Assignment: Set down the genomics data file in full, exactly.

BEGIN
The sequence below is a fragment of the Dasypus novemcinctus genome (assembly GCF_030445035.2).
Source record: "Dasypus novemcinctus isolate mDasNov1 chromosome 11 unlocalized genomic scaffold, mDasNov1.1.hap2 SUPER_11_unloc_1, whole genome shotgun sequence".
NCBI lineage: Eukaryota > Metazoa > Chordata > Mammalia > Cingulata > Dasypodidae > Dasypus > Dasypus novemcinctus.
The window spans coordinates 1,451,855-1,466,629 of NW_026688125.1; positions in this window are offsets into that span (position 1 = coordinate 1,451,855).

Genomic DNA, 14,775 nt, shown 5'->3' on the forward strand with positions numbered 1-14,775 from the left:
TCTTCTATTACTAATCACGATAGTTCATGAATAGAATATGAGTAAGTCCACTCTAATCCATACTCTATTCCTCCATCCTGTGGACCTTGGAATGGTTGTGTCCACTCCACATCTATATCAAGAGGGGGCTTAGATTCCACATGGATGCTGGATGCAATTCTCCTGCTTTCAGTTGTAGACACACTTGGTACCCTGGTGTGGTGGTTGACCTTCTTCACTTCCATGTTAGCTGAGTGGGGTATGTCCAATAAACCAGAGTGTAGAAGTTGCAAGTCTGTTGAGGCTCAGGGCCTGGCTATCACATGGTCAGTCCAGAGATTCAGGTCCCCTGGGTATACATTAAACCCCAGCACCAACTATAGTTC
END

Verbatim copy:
The sequence below is a fragment of the Dasypus novemcinctus genome (assembly GCF_030445035.2).
Source record: "Dasypus novemcinctus isolate mDasNov1 chromosome 11 unlocalized genomic scaffold, mDasNov1.1.hap2 SUPER_11_unloc_1, whole genome shotgun sequence".
NCBI lineage: Eukaryota > Metazoa > Chordata > Mammalia > Cingulata > Dasypodidae > Dasypus > Dasypus novemcinctus.
The window spans coordinates 1,451,855-1,466,629 of NW_026688125.1; positions in this window are offsets into that span (position 1 = coordinate 1,451,855).

Genomic DNA, 14,775 nt, shown 5'->3' on the forward strand with positions numbered 1-14,775 from the left:
TCTTCTATTACTAATCACGATAGTTCATGAATAGAATATGAGTAAGTCCACTCTAATCCATACTCTATTCCTCCATCCTGTGGACCTTGGAATGGTTGTGTCCACTCCACATCTATATCAAGAGGGGGCTTAGATTCCACATGGATGCTGGATGCAATTCTCCTGCTTTCAGTTGTAGACACACTTGGTACCCTGGTGTGGTGGTTGACCTTCTTCACTTCCATGTTAGCTGAGTGGGGTATGTCCAATAAACCAGAGTGTAGAAGTTGCAAGTCTGTTGAGGCTCAGGGCCTGGCTATCACATGGTCAGTCCAGAGATTCAGGTCCCCTGGGTATACATTAAACCCCAGCACCAACTATAGTTC